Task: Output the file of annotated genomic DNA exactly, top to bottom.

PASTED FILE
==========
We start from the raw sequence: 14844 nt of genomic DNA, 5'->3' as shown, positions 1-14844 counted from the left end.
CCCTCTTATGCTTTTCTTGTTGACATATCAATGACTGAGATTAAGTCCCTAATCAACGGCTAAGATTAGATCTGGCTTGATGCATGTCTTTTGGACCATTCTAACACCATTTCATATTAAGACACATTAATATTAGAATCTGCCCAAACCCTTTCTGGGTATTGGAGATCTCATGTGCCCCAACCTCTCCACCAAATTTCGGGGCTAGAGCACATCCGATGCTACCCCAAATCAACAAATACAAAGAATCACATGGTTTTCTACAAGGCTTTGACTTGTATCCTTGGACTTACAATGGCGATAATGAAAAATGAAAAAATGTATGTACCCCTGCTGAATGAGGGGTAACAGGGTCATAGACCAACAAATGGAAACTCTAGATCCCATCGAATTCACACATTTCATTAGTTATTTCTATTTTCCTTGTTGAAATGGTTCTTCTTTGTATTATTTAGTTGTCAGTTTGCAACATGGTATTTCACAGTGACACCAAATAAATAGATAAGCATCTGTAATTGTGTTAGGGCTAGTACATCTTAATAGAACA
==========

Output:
We start from the raw sequence: 14844 nt of genomic DNA, 5'->3' as shown, positions 1-14844 counted from the left end.
CCCTCTTATGCTTTTCTTGTTGACATATCAATGACTGAGATTAAGTCCCTAATCAACGGCTAAGATTAGATCTGGCTTGATGCATGTCTTTTGGACCATTCTAACACCATTTCATATTAAGACACATTAATATTAGAATCTGCCCAAACCCTTTCTGGGTATTGGAGATCTCATGTGCCCCAACCTCTCCACCAAATTTCGGGGCTAGAGCACATCCGATGCTACCCCAAATCAACAAATACAAAGAATCACATGGTTTTCTACAAGGCTTTGACTTGTATCCTTGGACTTACAATGGCGATAATGAAAAATGAAAAAATGTATGTACCCCTGCTGAATGAGGGGTAACAGGGTCATAGACCAACAAATGGAAACTCTAGATCCCATCGAATTCACACATTTCATTAGTTATTTCTATTTTCCTTGTTGAAATGGTTCTTCTTTGTATTATTTAGTTGTCAGTTTGCAACATGGTATTTCACAGTGACACCAAATAAATAGATAAGCATCTGTAATTGTGTTAGGGCTAGTACATCTTAATAGAACA